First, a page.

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Most People Owned Land

American research for the time period before 1850 presents challenges to genealogists. As we work backwards in our family trees, beginning with ourselves, we come to rely on the abundant information provided in the U.S. census records. From 1850 on, we can use these records to gather wonderful information about our family members because census takers recorded the names of everyone in a household. Depending on the year, they also included additional facts like age/place of birth, occupation, or immigration status. All that ends when we reach the watershed year 1850.

As we continue to work backwards, we next hit the 1840 census. For that year, and every decade prior to that, it tells us only the names of the heads of household. Everyone else is represented by a simple tick mark in a sex and age range. Information on these unnamed people is buried here. What can we do to learn more about these folks?

A prominent genealogist once told me to remember that most people owned some land in early America. She advised me to use land records to glean information about these hidden ancestors. They likely bought and sold land at some point in their lives. Even if the women did not do so themselves, they would have had to release their dower rights when their husbands sold land.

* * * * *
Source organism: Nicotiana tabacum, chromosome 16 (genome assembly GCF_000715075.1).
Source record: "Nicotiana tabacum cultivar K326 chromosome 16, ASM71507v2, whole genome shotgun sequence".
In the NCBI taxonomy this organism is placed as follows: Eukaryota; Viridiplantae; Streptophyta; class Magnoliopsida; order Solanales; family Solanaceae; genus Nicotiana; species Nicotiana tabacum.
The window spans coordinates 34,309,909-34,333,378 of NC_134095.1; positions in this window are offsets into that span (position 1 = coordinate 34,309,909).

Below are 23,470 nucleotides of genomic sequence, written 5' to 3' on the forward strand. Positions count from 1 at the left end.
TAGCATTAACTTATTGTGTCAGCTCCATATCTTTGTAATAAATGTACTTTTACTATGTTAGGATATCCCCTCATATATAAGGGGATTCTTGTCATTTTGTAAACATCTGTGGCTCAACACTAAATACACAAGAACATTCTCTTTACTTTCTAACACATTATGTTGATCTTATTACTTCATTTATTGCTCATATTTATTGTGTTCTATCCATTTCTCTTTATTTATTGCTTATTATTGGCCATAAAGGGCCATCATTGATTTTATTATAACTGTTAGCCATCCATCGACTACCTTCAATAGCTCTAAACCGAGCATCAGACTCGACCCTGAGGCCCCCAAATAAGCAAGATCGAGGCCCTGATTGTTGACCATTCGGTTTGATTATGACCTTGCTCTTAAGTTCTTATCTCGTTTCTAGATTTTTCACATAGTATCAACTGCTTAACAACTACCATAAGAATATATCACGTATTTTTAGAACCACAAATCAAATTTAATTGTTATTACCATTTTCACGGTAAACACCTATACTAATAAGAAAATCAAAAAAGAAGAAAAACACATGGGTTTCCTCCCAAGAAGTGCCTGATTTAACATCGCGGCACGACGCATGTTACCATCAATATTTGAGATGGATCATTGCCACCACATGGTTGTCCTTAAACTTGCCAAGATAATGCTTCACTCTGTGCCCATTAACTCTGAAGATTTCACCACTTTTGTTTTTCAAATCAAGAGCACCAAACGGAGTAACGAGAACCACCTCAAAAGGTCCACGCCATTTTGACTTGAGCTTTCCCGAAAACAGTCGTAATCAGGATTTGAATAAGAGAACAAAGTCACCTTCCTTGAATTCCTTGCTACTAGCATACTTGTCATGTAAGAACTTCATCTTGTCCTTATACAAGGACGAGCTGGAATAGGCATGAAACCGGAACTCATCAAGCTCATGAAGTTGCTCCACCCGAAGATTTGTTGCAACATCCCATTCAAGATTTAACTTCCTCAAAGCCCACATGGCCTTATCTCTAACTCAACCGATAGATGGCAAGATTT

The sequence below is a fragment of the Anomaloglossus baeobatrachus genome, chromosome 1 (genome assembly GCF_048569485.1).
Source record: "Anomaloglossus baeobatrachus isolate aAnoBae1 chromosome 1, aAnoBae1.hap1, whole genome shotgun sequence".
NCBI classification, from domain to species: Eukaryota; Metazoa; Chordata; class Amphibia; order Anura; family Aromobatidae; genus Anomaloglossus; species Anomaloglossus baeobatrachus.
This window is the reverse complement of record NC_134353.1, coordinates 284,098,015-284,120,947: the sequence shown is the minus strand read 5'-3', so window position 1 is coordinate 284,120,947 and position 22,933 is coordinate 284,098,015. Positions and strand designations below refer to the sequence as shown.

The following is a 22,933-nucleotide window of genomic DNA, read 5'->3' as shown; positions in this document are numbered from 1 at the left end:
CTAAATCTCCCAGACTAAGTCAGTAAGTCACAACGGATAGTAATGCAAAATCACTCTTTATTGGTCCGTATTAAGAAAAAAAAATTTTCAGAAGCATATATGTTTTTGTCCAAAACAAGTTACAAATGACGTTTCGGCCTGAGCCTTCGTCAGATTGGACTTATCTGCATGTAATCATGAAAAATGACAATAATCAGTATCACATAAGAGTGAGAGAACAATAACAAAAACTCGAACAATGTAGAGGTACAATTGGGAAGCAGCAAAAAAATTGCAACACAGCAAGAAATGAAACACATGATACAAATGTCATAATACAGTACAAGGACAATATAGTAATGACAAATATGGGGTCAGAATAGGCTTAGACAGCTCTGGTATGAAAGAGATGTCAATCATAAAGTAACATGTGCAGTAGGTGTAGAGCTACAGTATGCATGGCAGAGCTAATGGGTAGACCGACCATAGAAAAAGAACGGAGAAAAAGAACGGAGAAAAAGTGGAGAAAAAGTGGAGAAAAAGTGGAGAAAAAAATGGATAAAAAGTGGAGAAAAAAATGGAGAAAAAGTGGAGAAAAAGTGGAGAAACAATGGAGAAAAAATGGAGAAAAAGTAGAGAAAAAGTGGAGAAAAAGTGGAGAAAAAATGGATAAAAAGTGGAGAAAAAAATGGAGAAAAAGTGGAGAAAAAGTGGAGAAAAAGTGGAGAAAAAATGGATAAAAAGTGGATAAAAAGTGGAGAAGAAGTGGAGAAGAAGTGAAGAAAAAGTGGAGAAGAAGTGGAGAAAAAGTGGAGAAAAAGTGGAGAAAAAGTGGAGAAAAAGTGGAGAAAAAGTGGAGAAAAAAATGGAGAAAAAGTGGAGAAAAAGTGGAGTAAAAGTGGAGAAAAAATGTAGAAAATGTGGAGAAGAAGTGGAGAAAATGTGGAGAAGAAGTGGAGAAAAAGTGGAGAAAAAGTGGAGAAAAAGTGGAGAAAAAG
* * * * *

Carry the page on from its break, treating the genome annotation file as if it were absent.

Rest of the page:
Land records can also fill in the gaps between the census records that were compiled only once a decade. They can give us a hint as to when a family arrived in an area or left another one. They sometimes specify family relationships.

In my own family, Daniel Sherman (abt. 1800 – aft. 1863) offers an example. As an itinerant blacksmith, he moved around a lot, but even he occasionally owned plots of land. My last record of him is an 1863 Madison County, Kentucky land sale.

An ancestor I have had trouble tracking is my third great-grandfather’s eldest son, Daniel H. Dunbar. Daniel’s parents recorded their children’s births in Barnstable County, Massachusetts in the early 1800’s. Daniel was born in 1809, but I had not found any subsequent record that mentioned him. When he was young, his existence was hidden in the tick marks of the early census records.

After 1830, the Dunbar family left Massachusetts and moved to then-Portage County, Ohio. Daniel H. Dunbar would have reached manhood by then, and I do not know whether he accompanied his family. This week as I searched the Portage County grantor index of deeds from 1795-1840, I came across some land conveyances for the Dunbar family. To my delight, Daniel H. Dunbar’s name appears a couple of times.

The father, Benjamin E. Dunbar (1774-1831) had died soon after the move. His widow Rhoda nee’ Hall (abt. 1784-1850) conveyed city lots in Stow, Ohio to her sons, including Daniel H., in 1833. Daniel, in turn, sold his share of this land in 1836. I know now that he lived at least that long. If I get copies of his deeds, perhaps they will tell me where he resided.

What happened to Daniel after 1836? I still do not know, but these property transactions provide a couple of facts about him to add to my family history. He, like so many other early Americans, owned land.

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